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    I think I was just trying so hard to process so many emotions, that I ended up just feeling completely scrabbled. It felt like 10 radios were playing at the highest volume all at once, each trying to give me important information but I couldn’t distinguish anything from the chaos. The noise just engulfed me and I couldn’t turn it off. But the main thing is I survived. It was hard, but I made it through it. On the last day, I went and lay on the beach for a bit, leaving my phone at the apartment. It was a very brief moment, but I did feel at peace lying there with the heat seeping into my bones.

    If anyone reading this is having a hard time with anxiety, I would suggest taking things as slowly as you need to and holding on to any fleeting moments of relief. I tried to distract myself as much as possible (for example, I researched every single result from my last blood test, what each thing they tested for meant and whether my result was good or not), and that did work a little bit. It didn’t make the anxiety go away, but it did make it more manageable. But there were times were I just sat in my apartment and had to try as hard as I could to simply take some deep breaths, hoping that things would get just a little bit better soon. Hopefully someone can relate to this post and the fact that you are not alone in feeling this way also helps.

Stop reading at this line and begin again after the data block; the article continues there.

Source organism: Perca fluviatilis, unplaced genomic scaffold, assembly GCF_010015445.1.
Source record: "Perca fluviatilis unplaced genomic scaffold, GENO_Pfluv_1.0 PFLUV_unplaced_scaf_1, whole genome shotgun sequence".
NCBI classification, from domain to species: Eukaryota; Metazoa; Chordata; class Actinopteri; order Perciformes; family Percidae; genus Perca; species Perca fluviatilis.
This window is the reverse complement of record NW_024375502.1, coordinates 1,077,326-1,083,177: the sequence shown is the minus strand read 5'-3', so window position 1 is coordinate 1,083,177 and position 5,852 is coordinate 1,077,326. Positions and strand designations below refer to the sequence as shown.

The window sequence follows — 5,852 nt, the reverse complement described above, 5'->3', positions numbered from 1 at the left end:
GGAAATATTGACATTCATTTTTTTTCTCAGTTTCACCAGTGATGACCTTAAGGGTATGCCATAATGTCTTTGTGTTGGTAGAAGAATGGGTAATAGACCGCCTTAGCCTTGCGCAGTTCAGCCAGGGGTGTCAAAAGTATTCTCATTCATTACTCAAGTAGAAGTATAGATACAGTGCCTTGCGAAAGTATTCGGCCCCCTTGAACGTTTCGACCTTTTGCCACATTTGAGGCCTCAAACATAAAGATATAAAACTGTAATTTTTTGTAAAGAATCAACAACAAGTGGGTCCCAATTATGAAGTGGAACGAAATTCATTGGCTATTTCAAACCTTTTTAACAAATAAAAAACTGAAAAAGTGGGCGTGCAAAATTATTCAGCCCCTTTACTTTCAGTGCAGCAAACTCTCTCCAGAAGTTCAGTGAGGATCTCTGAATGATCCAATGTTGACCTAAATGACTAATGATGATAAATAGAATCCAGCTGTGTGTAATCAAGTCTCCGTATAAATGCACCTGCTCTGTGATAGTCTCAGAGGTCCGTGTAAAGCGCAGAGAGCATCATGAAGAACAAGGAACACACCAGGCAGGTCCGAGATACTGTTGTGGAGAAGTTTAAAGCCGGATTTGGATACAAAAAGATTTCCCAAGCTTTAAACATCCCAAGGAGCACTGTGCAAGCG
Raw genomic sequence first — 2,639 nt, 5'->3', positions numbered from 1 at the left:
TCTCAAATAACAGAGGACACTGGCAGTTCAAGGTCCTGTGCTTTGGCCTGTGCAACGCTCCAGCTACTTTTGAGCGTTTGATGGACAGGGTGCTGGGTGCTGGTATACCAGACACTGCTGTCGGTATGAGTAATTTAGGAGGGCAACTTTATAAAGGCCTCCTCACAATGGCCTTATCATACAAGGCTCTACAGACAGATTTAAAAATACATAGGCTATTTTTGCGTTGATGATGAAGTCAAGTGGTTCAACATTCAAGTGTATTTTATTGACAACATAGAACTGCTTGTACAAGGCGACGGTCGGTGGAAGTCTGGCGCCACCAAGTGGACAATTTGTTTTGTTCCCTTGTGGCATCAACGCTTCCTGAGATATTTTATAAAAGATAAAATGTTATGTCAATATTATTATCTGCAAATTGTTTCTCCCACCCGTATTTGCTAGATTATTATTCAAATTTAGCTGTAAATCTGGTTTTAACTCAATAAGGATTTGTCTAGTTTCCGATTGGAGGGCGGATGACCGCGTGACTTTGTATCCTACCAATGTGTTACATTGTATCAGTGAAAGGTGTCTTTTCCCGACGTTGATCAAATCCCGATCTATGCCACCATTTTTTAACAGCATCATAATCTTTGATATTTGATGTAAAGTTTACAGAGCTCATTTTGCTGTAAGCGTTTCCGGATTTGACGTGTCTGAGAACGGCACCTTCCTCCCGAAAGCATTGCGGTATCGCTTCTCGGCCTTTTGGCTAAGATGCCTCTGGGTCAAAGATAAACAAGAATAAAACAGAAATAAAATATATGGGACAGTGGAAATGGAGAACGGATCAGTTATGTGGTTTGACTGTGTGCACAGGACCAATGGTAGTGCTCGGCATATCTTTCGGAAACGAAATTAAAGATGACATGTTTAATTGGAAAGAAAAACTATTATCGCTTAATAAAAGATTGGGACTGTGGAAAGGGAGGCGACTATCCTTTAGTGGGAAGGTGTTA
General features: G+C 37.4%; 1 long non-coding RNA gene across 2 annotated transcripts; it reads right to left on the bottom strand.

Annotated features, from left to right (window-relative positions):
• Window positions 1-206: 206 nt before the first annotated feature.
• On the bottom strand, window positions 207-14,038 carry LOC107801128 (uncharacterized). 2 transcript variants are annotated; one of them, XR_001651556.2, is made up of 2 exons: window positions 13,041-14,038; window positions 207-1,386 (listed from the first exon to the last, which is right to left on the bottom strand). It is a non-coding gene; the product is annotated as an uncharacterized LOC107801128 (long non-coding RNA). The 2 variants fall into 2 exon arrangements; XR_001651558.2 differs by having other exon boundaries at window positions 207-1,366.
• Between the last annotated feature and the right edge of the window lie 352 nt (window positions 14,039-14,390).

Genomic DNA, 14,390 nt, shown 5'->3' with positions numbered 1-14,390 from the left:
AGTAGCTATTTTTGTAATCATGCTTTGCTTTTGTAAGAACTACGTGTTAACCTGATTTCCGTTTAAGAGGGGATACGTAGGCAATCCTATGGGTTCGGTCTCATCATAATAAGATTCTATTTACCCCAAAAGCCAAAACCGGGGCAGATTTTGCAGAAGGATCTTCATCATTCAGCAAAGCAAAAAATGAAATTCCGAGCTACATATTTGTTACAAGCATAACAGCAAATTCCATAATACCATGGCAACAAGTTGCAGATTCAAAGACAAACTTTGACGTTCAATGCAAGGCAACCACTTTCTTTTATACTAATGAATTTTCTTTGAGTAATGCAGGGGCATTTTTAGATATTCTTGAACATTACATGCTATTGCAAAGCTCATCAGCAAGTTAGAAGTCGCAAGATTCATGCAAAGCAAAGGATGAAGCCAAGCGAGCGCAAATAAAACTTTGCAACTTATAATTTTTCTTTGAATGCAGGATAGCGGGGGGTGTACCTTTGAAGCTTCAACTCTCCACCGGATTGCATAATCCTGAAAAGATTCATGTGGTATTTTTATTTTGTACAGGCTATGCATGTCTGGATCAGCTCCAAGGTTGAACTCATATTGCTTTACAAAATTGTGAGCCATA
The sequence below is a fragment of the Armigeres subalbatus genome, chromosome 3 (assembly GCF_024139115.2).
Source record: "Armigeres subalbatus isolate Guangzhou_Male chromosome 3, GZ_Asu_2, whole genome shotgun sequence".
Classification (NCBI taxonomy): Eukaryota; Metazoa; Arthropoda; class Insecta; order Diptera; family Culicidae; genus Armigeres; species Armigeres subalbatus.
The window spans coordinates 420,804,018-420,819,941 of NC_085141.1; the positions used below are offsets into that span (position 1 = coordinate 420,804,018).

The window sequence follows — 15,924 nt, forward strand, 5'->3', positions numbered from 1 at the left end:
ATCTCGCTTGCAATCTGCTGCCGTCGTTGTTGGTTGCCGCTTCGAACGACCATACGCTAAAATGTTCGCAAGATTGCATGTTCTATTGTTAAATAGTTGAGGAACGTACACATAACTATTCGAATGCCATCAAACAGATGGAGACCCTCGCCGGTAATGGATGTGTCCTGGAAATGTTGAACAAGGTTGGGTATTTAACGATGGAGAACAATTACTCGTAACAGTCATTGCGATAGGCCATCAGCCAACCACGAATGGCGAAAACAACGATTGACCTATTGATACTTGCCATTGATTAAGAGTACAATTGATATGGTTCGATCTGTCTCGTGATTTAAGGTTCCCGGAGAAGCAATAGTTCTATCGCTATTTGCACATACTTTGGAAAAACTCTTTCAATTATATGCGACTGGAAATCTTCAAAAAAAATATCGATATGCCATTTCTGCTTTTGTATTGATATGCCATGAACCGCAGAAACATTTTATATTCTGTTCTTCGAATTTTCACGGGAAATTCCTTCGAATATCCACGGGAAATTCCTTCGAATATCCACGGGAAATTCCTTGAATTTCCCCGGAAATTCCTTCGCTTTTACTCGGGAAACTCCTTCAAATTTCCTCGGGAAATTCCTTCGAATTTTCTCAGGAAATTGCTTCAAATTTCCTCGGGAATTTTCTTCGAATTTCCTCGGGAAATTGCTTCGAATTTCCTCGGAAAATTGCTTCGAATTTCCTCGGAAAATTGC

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    I feel a bit sad that I didn’t get to properly experience Las Palmas, but I did the best I could given the circumstances. I’d love to go back in the future and truly explore Gran Canaria, as well as the neighbouring islands. Hopefully next time I’ll be able to enjoy my time there and maybe get a chance to see if I actually like relaxing sun holidays or not!

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    If you’re looking for some actual travel recommendations, check out my posts from Copenhagen, Marrakech, Amsterdam, North Wales and Barcelona!